3. First Language Acquisition
3.1 Characteristics of First Language Acquisition
Any person reflecting on major characteristic features of First and Second Language Acquisition will intuitively agree that native speakers of English (L1) will perform better in all four domains of language (listening, reading, speaking and writing) than Second language learners (L2). As Meisel (2011: 8) quotes Corder, “children acquiring their L1, as opposed to L2 learners, are inevitably successful” and “L1 development is part of the child’s maturational process”.
The new-born child’s maturational growth has indeed been a central research area of First Language Acquisition for a very long time and is even discussed today as a vital constituent of language developmental constraints. Elaborating on the concept of the Critical Period Hypothesis (CPH), Meisel (2011: 203) claims that “neural maturation is hypothesized to open and close windows of opportunities during which certain learning tasks – in our case grammatical development – can be achieved with relative ease and maximal success.” However, as Meisel carefully develops, this does not mean that foreign language acquisition is an impossible undertaking. Rather, the CPH explains why “older learners with a mature and more powerful cognitive system do worse, in some respects at least, than toddlers learning one or more first language(s) […]”. (2011: 203)
Developed by Penfield and Roberts in 1959, the Critical Period Hypothesis has been examined by various researchers to agree on more or less reliable optimal periods during which language developmental changes take place. Hyltenstam and Abrahamsson, for instance, suppose that children acquiring a language till the age of 6 or 7 will attain native-like levels in their L1 as long as they receive enough language input and as long as the learning circumstances remain normal. (cf. Meisel 2011: 205) Accordingly, Meisel (2011: 206) believes that children’s language acquisition process and grammatical knowledge will resemble adult L2 acquisition if the age of onset starts roughly after the age of 6/7 years. Clearly, the emphasis lies on grammatical knowledge to which Meisel also refers as “certain domains of grammar” since “lexical knowledge is predicted not to be concerned at all.” (2011: 204)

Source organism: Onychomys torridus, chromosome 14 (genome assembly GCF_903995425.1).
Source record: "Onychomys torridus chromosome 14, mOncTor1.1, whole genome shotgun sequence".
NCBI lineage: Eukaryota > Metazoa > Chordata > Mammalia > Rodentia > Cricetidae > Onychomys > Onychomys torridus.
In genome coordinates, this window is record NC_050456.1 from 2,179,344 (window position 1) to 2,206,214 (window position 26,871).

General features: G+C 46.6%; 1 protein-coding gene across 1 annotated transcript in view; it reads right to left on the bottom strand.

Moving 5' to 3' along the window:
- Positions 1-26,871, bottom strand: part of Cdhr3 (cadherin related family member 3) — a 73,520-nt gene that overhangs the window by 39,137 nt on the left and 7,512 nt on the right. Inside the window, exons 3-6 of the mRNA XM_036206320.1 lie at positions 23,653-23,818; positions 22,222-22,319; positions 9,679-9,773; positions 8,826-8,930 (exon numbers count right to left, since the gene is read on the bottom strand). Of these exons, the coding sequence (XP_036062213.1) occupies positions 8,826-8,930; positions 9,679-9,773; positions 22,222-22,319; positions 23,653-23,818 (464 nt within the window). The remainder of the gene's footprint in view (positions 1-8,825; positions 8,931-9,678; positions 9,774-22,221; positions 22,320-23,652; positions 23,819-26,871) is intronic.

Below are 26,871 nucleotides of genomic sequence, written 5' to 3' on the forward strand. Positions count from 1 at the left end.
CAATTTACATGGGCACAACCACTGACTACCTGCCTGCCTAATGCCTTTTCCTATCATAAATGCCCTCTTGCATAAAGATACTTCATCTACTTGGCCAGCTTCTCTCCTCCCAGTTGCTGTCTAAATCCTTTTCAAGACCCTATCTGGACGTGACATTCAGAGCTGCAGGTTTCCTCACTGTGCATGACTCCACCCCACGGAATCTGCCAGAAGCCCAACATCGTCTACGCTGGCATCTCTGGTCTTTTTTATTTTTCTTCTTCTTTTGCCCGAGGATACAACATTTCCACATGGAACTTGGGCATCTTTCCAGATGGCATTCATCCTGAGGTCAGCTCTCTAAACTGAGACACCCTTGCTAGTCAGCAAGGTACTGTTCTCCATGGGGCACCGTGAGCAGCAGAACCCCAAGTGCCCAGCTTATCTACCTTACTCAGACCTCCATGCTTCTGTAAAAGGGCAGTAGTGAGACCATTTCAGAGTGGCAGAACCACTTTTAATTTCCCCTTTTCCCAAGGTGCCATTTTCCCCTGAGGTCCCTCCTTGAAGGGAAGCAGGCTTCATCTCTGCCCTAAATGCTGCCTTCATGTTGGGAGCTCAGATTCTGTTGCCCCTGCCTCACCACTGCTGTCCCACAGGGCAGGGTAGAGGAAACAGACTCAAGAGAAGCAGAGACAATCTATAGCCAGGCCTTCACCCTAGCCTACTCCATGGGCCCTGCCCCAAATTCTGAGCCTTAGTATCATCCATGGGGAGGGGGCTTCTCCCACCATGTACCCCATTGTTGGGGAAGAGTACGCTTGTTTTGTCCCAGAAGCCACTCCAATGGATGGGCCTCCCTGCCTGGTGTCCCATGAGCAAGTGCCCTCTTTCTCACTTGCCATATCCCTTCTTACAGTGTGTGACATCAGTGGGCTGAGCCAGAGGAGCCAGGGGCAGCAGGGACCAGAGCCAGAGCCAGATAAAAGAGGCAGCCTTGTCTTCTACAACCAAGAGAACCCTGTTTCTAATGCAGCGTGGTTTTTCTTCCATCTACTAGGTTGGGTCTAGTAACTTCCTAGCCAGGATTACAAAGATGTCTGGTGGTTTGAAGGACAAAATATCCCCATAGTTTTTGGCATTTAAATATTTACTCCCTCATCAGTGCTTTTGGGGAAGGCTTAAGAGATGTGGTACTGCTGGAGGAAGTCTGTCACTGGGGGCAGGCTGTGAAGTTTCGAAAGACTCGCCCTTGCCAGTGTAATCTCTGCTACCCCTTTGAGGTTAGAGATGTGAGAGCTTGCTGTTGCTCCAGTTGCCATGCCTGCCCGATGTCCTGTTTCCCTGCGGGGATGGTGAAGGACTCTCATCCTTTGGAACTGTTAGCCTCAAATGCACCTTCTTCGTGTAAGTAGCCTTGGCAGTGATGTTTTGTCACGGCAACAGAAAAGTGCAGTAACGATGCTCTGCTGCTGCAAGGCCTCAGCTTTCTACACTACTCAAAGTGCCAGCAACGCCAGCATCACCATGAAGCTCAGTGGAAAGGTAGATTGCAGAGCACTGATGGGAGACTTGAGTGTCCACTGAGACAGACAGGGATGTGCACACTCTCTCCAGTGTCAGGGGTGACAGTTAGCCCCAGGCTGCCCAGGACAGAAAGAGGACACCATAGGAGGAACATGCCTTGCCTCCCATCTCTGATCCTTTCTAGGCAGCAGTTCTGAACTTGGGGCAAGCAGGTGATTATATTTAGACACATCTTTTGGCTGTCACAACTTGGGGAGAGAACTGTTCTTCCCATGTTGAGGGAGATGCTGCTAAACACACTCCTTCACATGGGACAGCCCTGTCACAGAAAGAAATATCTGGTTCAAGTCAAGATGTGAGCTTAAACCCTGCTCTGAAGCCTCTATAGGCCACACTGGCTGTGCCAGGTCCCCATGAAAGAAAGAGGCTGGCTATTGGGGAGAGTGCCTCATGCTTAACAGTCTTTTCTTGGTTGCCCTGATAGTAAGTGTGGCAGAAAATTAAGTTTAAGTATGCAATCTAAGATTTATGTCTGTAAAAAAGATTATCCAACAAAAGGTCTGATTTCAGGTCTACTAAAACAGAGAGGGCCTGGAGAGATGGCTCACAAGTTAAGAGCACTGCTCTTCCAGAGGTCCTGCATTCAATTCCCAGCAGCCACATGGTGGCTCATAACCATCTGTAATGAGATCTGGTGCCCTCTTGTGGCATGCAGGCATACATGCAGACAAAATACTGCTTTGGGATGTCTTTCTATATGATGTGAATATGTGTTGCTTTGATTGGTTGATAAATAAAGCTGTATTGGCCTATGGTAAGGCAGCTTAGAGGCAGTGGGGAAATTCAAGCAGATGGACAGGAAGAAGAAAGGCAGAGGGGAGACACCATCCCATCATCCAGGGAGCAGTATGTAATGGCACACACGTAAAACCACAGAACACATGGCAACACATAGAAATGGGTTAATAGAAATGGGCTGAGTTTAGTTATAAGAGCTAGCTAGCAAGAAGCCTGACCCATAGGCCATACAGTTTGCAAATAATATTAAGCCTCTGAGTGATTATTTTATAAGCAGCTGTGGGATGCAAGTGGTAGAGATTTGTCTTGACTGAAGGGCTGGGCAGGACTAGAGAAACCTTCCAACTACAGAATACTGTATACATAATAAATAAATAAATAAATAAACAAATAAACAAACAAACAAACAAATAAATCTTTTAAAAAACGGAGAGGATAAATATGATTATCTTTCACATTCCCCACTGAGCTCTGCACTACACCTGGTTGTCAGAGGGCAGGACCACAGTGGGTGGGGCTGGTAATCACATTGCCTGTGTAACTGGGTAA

Researchers such as Eubank and Gregg (1999) suggest that individual domains of grammar, in particular syntax, phonology and morphology as well as their subcomponents have individual developmental patterns related to varying sensitive phases. (cf. Meisel 2011: 204/205) However, only few researchers dare give specifications on optimal periods during which certain language areas develop. Therefore, Hyltenstam and Abrahamsson’s research may be highly valued, since they have continued to estimate that “maturational effects [relating to phonological development] can be detected […] probably as early as 12 months” (Meisel 2011: 206). More general speculations were made by Krashen believing that “crucial changes happen around age 5” as well as by McLaughlin who set the limit between L1 and L2 Acquisition at age 3 based on empirical evidence. (2011: 206)
Even safer evidence verifying considerable differences between L1 and L2 Acquisition has been generated by fMRI studies, allowing us to visualize spatial deviations between the activated brain areas of L1 and L2 speakers. In one of these fMRI studies focusing on morphosyntactic processing, Kim, Relkin, Lee and Hirsch (1997) examined 12 children of which 6 were acquiring two languages “from early infancy” and another 6 acquiring two languages successively, thus qualifying as actual bilinguals. The fMRI results showed that in early bilinguals, the two languages were processed in mostly overlapping parts in Broca’s area whereas the brains of older children processed both languages in different areas. (cf. Meisel 2011: 208) Since Broca’s area is primarily involved with speech production, McLaughlin’s suggested early age limit between L1 and L2 Acquisition seems indeed well supported and reasonable.
Another fMRI study conducted by Dehaene, Dupoux, Mehler, Cohen, Paulescu, Perani, van de Moortele, Lehéricy and Le Bihan (1997) revealed that L2 Acquisition is processed in broader and more diffuse networks than L1. This suggests that unlike L1 which has been observed to be processed in the left hemisphere, known to be related to language processing, late L2 Acquisition does not obligatorily develop in what Meisel calls “reproducible biological substrate” (2011: 208). While such a result confirms that late L2 Acquisition is considerably more difficult than early native-like L1 Acquisition, the study conducted by Kim, Relkin, Lee and Hirsch also supports the idea that syntactic properties of a language relate to “maturational changes” (Meisel 2011: 208) Therefore, it should be fair to claim that “true bilingualism is only found in children who acquire two L1s simultaneously at or around the age of 1 (De Houwer, 2005).” (Goldenberg 2011: 153)